When I got back from my recent trip to Mexico, Wilson came home a little sick. Not sure what was wrong, I was keeping a close eye on him. Until, one morning about 4am he got out of bed (where I was watching him) and peed on my bedroom carpet.
He didn’t whine at the door. He didn’t go on the laminate in the bathroom. He just squatted and went.
I turned on the light and he stared at me with pathetic eyes and I knew he really wasn’t feeling well. Still, I grabbed the cleaner, scrubbed the carpet with some rags and tried to get back to sleep.
A few days later, when we were back from the vet (diagnosis pending), I began moving all of the furniture out of my bedroom. The following morning I placed at order at my local Home Depot and within the day had the carpet torn up, carpet pad bagged for the trash, baseboards carefully removed, tack strips trashed and door frames in pieces.
It’s like after months and years of hating my carpet and the smell steadily getting worse I just couldn’t take it anymore and needed it gone now.
Like I said, all Wilson’s fault.
Although, once I saw the back of the carpet I knew that this was a long time coming and I wanted to immediately tear up the rest of the carpet in the house. Except, you know, no where else to put furniture.
So with the old carpet chilling outside I began to work on the new floor.
I’m not an expert, nor am I even remotely qualified to talk about flooring. But it’s my blog and I’ll do what I want to.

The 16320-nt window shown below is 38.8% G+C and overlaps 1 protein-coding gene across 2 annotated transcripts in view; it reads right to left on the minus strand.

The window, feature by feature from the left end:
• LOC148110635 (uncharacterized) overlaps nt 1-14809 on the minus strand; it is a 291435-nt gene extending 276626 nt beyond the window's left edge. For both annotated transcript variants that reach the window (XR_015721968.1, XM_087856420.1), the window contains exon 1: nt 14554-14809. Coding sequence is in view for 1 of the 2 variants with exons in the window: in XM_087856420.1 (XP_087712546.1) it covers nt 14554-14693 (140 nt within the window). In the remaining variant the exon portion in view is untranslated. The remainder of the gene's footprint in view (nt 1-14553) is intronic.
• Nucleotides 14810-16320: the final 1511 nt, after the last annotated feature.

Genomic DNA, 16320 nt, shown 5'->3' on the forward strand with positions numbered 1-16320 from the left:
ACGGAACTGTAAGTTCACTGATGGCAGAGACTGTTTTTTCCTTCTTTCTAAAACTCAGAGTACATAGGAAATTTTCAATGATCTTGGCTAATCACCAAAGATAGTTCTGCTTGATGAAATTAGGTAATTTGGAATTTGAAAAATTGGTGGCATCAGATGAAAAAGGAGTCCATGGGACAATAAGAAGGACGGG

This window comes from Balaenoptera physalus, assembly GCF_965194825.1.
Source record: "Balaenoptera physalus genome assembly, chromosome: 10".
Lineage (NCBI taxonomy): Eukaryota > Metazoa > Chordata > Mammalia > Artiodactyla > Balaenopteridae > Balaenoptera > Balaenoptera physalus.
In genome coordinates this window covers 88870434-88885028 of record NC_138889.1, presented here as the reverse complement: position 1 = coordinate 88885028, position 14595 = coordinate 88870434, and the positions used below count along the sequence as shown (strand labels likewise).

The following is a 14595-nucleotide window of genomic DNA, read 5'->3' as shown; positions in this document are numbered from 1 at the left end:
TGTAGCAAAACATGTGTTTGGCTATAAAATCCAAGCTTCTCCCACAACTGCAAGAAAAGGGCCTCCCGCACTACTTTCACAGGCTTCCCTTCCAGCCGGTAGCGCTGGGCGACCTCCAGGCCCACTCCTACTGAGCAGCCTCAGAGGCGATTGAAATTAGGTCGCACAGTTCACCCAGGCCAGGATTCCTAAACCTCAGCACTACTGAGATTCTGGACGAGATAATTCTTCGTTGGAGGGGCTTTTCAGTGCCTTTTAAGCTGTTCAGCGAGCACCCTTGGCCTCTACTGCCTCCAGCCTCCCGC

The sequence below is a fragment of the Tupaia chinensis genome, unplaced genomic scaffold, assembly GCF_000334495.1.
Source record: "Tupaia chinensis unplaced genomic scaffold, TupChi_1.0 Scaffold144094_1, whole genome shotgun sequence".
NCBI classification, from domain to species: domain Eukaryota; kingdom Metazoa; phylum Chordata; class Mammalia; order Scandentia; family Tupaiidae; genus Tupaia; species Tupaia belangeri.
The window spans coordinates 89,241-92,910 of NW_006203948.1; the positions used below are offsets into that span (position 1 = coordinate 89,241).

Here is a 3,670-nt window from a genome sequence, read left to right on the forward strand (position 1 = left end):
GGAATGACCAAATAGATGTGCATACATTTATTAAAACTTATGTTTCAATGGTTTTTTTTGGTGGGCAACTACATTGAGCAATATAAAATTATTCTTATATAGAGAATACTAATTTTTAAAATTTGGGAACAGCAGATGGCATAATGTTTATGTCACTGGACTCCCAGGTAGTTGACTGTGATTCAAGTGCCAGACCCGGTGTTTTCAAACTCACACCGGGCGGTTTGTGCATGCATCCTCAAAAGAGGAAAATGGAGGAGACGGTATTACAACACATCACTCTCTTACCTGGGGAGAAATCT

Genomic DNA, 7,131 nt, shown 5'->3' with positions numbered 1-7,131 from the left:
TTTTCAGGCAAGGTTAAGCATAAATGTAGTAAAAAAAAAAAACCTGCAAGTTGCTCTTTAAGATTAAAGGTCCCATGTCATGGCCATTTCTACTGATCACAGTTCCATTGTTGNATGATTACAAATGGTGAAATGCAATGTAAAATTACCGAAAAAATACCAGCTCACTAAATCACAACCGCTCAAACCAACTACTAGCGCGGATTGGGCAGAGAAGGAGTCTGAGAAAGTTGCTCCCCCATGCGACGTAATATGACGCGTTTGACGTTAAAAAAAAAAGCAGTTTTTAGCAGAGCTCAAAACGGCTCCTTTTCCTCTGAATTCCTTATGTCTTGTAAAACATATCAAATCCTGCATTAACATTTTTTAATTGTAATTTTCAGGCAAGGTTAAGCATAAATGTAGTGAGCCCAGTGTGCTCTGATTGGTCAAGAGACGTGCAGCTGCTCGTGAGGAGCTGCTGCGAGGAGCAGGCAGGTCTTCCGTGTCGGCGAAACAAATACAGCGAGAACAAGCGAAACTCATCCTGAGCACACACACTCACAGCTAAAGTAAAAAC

Step 1: the demo
I guess step 0 would be moving the furniture but that’s boring. Even if Nixon absolutely loved having my bed in the living room where he played the floor is lava by jumping from chair to bed to couch all the time.
Once the furniture is out demo can begin. Some people start by removing the baseboards but for me it was easier to get the nasty carpet out of the way.
I started at the door to the hallway, temporarily removing the door from the frame – hinges and all.
The transition strip of metal was a bitch but I eventually clawed under it with the wonderbar (aka crowbar) and took it out carefully. From there it’s pretty easy to pull the carpet away from the tack strips that border the room and I moved quickly, folding the carpet in on itself.
I found that I had one seam across the closet opening so I took out the largest piece before removing the carpet section in a second piece.
The carpet pad, frankly, was disgusting. I wish I could unknow what was lying under there all this time.
Not bad, right?
There was a thick layer of dirt from the carpet pad breaking down and tons of debris from replacing the baseboards and just junk that got through over the years. I estimate the carpet had to be 15 years old because disgusting.
The carpet pad had many more sections tapped together so I ripped that out in smaller pieces and stuffed everything into 2 large garbage bags.
Then came the tack strips. And although I’m writing this very quickly, keep in mind this was an all day project from start to finish.
Again the crowbar did most of the work on the tack strips and the wood was very brittle and easy to break. I threw the pieces into an old trash can as I went and then used the crowbar to take out the nails driven into the concrete slab.
Oh. My. God.
I was breaking so much concrete, I was sure something was going to break from the debris. It flew off in pieces sometimes landing on my laptop where a movie was keeping me entertained, to the kitchen sink, one piece flew up and hit my face. Let’s just say I’m grateful I wore the dorky science geek safety glasses the whole time.
After the tack strips were up I moved on to removing the baseboards, numbering them as I went and keeping a key on the pink sheet of paper.